AFJN was shocked by the news of the murder of AFJN member, Rev. Martin Addai, M.Afr, as reported in our recent Easter newsletter . Fr. Martin, who lost his life in Nairobi on March 10, 2007, was only one of many victims of violence that the Religious Superiors Conference of Kenya deplored in a recent statement. They call for all Kenyans to search their souls, to rediscover the power of the word in resolving conflicts and for all levels of inequalities to be addressed in Kenyan society. We wish to share this statement with you in its entirety.

APRIL 3, 2007
As Rev Fr Martin Addai, former lecturer in Tangaza College and Rector ofthe Missionaries of Africa (M.AFR) Theological House of Formation was laid to rest on Saturday March 31, 2007; we the Religious Superiors Conferenceof Kenya react to the violent death, shocking as that may be.Fr Addai was another good an innocent missionary whose life has been violently cut short by gunfire. It happened in the early afternoon of March 10th on a lonely street in of Nairobi.
As we call to action to condemn the ‘merchants of death’ in our nation,please tell us what we can say to his religious brothers shocked by thistragedy? Counsel us on the consolation we might bring to his grieving family in Ghana. Help us also stop the creeping violence now engulfing usbefore we reach a point of no return.Predictably the cry has gone up for the government to do more and so itshould. But while we may relieve ourselves of responsibility by calling on the government and police on such occasions we must also look to ourown role and share in the perpetuation of such madness. For violent crime is having a field day now, not just because the government should do more but also, because ordinary citizens are doing too little.The enemy among us and the demons within us are growing stronger by the day because too many among us seem to be promoting a culture of violence. We see this attitude when for whatever reason we withhold information from the police and from those who are responsible for security in this country, because we do not wish to get involved. We see it in all those indirect criminals who while they do not use a gun, harbour those who doit or refuse to cooperate with the forces of the law.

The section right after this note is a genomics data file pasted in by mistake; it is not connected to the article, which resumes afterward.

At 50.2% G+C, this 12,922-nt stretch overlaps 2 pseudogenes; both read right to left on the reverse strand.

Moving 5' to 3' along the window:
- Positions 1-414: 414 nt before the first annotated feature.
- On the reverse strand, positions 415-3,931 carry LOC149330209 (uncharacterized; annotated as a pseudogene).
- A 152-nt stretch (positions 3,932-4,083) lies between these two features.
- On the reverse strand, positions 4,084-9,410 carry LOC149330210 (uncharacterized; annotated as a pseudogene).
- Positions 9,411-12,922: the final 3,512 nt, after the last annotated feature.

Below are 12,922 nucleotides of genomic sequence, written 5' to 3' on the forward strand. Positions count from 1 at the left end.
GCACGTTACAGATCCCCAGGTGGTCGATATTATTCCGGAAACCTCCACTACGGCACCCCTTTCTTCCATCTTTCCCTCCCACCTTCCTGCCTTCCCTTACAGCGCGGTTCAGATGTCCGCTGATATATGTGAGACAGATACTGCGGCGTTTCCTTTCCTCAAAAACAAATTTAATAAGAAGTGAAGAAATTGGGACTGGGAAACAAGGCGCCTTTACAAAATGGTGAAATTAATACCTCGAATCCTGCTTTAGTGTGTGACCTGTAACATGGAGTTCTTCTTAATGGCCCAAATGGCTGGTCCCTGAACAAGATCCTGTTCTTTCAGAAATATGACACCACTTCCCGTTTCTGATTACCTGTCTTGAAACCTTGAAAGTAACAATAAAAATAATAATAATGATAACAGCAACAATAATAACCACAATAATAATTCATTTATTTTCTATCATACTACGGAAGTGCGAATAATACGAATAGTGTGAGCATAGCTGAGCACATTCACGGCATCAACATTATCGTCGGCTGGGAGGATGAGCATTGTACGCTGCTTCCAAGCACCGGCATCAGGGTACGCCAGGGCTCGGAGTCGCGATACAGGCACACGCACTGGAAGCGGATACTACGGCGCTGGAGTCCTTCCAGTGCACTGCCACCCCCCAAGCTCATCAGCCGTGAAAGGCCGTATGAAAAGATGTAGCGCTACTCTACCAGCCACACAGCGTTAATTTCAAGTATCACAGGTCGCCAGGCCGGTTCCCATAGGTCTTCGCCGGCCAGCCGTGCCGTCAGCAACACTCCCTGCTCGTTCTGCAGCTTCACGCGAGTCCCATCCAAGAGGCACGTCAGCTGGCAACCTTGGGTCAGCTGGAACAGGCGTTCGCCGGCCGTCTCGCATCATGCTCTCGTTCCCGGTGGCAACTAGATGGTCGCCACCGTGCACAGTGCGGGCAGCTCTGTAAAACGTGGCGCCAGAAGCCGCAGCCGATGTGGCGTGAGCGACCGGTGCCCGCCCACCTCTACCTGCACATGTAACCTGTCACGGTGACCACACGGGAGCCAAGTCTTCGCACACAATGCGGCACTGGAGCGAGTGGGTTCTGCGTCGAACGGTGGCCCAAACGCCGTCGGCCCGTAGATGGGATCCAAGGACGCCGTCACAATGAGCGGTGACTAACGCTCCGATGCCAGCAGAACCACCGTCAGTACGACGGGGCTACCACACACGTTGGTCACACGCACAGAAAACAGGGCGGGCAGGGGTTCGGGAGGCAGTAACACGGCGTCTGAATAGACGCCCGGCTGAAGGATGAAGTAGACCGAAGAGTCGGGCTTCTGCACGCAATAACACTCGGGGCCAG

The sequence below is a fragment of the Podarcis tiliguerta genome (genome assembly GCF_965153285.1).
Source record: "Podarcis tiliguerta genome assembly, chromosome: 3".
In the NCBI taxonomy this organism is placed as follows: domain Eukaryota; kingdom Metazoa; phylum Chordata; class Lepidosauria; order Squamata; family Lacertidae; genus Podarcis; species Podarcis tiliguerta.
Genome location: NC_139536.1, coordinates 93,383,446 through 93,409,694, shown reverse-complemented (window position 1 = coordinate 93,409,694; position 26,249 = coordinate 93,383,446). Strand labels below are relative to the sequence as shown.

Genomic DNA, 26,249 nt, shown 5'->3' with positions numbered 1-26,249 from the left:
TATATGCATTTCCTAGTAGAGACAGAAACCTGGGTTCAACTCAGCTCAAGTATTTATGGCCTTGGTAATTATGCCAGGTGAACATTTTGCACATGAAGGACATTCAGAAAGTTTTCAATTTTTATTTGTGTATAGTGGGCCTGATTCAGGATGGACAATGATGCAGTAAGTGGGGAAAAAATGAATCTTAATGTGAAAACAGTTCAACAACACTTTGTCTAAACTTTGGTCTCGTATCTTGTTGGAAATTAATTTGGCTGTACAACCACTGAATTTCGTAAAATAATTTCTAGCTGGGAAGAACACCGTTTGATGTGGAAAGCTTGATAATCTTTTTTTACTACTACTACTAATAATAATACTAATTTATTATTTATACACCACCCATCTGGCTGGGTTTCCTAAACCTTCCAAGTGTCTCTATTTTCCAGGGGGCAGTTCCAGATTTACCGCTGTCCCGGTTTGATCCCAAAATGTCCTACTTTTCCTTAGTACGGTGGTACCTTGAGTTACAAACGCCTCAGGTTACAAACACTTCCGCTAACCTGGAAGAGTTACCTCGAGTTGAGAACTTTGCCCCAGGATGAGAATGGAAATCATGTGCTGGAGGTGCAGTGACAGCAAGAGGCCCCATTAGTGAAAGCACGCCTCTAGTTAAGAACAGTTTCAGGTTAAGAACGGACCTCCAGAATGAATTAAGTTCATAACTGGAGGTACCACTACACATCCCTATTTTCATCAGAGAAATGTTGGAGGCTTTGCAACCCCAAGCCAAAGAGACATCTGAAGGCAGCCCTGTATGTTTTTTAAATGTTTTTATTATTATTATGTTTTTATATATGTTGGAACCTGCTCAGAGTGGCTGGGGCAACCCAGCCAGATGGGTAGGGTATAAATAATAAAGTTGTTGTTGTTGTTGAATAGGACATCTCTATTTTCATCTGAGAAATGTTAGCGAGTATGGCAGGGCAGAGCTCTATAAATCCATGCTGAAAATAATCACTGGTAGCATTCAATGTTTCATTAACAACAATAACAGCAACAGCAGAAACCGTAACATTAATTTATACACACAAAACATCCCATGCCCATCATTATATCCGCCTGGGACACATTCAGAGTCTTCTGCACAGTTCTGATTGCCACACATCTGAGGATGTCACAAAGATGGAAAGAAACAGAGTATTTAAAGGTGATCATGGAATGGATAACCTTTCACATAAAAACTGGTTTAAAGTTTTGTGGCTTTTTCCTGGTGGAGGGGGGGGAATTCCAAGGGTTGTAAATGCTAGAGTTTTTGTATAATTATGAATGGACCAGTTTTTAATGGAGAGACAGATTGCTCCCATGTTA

We do not have any universal remedy to deal with this situation. Nevertheless we do believe that if the nation is to move forward the trends that are destroying the nation must be arrested and our culturere directed.
Today each of us is called to do what it takes to abolish the gross inequalities which drive people to criminal behaviour, which creates insecurity for ordinary citizens and guests of this nation, including police and night watchmen alike, which breeds hopelessness among many youth for their future, and this is just mentioning a few areas. Theviolence spouting from the barrels of guns is a symptom of a city and indeed a nation at war with itself. Like successes, it has a thousand fathers.
While we believe that the scourge of poverty at intolerable levels is astrong contributing factor we add a deeper root: it is a loss of confidence in the power of the word as an instrument of conflict resolution. There is a profound erosion of moral authority pervading many sectors of our society and institutions today, a corruption of the mindthat has entered the blood stream of our daily activities.
The soul of the nation is at stake and the lives of many innocent peopleare in our hands. The barbaric, senseless killing and robbing of ordinary, innocent PEOPLE highlights the mindless disregard for the sanctity oflife. These are symptoms of a society that is clearly losing its spiritual compass and, as a consequence, all vestiges of civilized living.
But just as we may be reaching alarming level of crime, it is never toolate to stop and turn things around. If we call ourselves followers of a just and compassionate God then we must have that unique love that has thecourage to make demands on ourselves and on others.
We have to be pro-active as advocates of change lest by doing nothing weencourage the doers of evil. ‘All that is needed for evil to triumph is for good people to do nothing.’
We must never give up on each other and on our ability to do somethingbecause God never gives up on us. While many of the youth of our time search in vain for genuine spiritual and political leadership we are allchallenged to engage in a culture of daily living where respect for human rights and life is held to be sacred and honoured
While we reiterate and acknowledge that ultimate responsibility is squarely on the shoulders of the Government and Police Force to provide Protection and Safety for the people in this Nation, we have to become more involved in the struggle to defeat the evil forces of crime and death in this potentially great country.
The agents of evil who kill and murder people cannot be tolerated and have to be stopped by all of us. ‘Leo ni Leo’. Tuamke.!

Fr. Patrick Devine SMA
Chairman of RSCK
The Religious Superiors Conference of Kenya . (R.S.C.K)
(Representing 63 International and National Religious Congregations/Orders
of the Catholic Church working in Kenya